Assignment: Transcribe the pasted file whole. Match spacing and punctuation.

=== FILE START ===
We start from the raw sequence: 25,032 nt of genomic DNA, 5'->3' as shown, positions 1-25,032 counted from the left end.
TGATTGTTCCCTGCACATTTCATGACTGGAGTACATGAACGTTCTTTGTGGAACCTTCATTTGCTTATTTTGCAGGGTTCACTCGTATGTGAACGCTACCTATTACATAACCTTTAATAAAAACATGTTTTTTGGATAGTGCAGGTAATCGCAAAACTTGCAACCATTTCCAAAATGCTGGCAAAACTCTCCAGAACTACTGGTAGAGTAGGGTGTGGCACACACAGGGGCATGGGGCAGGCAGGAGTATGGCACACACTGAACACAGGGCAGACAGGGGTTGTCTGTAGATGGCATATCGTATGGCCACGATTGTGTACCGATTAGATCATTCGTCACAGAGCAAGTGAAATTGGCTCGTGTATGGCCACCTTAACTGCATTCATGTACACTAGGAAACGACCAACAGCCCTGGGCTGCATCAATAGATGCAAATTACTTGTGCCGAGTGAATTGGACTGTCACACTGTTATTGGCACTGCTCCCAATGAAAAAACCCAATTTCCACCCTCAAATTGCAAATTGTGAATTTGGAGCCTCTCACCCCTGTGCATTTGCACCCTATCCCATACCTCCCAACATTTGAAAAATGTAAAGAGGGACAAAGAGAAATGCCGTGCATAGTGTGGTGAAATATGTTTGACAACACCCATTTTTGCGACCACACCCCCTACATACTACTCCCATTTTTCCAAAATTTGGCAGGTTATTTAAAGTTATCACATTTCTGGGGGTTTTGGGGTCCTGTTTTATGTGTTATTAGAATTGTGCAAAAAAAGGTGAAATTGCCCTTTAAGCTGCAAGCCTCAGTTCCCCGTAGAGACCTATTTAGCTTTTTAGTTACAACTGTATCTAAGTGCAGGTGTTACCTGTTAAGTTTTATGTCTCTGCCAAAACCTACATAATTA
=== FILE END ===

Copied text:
We start from the raw sequence: 25,032 nt of genomic DNA, 5'->3' as shown, positions 1-25,032 counted from the left end.
TGATTGTTCCCTGCACATTTCATGACTGGAGTACATGAACGTTCTTTGTGGAACCTTCATTTGCTTATTTTGCAGGGTTCACTCGTATGTGAACGCTACCTATTACATAACCTTTAATAAAAACATGTTTTTTGGATAGTGCAGGTAATCGCAAAACTTGCAACCATTTCCAAAATGCTGGCAAAACTCTCCAGAACTACTGGTAGAGTAGGGTGTGGCACACACAGGGGCATGGGGCAGGCAGGAGTATGGCACACACTGAACACAGGGCAGACAGGGGTTGTCTGTAGATGGCATATCGTATGGCCACGATTGTGTACCGATTAGATCATTCGTCACAGAGCAAGTGAAATTGGCTCGTGTATGGCCACCTTAACTGCATTCATGTACACTAGGAAACGACCAACAGCCCTGGGCTGCATCAATAGATGCAAATTACTTGTGCCGAGTGAATTGGACTGTCACACTGTTATTGGCACTGCTCCCAATGAAAAAACCCAATTTCCACCCTCAAATTGCAAATTGTGAATTTGGAGCCTCTCACCCCTGTGCATTTGCACCCTATCCCATACCTCCCAACATTTGAAAAATGTAAAGAGGGACAAAGAGAAATGCCGTGCATAGTGTGGTGAAATATGTTTGACAACACCCATTTTTGCGACCACACCCCCTACATACTACTCCCATTTTTCCAAAATTTGGCAGGTTATTTAAAGTTATCACATTTCTGGGGGTTTTGGGGTCCTGTTTTATGTGTTATTAGAATTGTGCAAAAAAAGGTGAAATTGCCCTTTAAGCTGCAAGCCTCAGTTCCCCGTAGAGACCTATTTAGCTTTTTAGTTACAACTGTATCTAAGTGCAGGTGTTACCTGTTAAGTTTTATGTCTCTGCCAAAACCTACATAATTA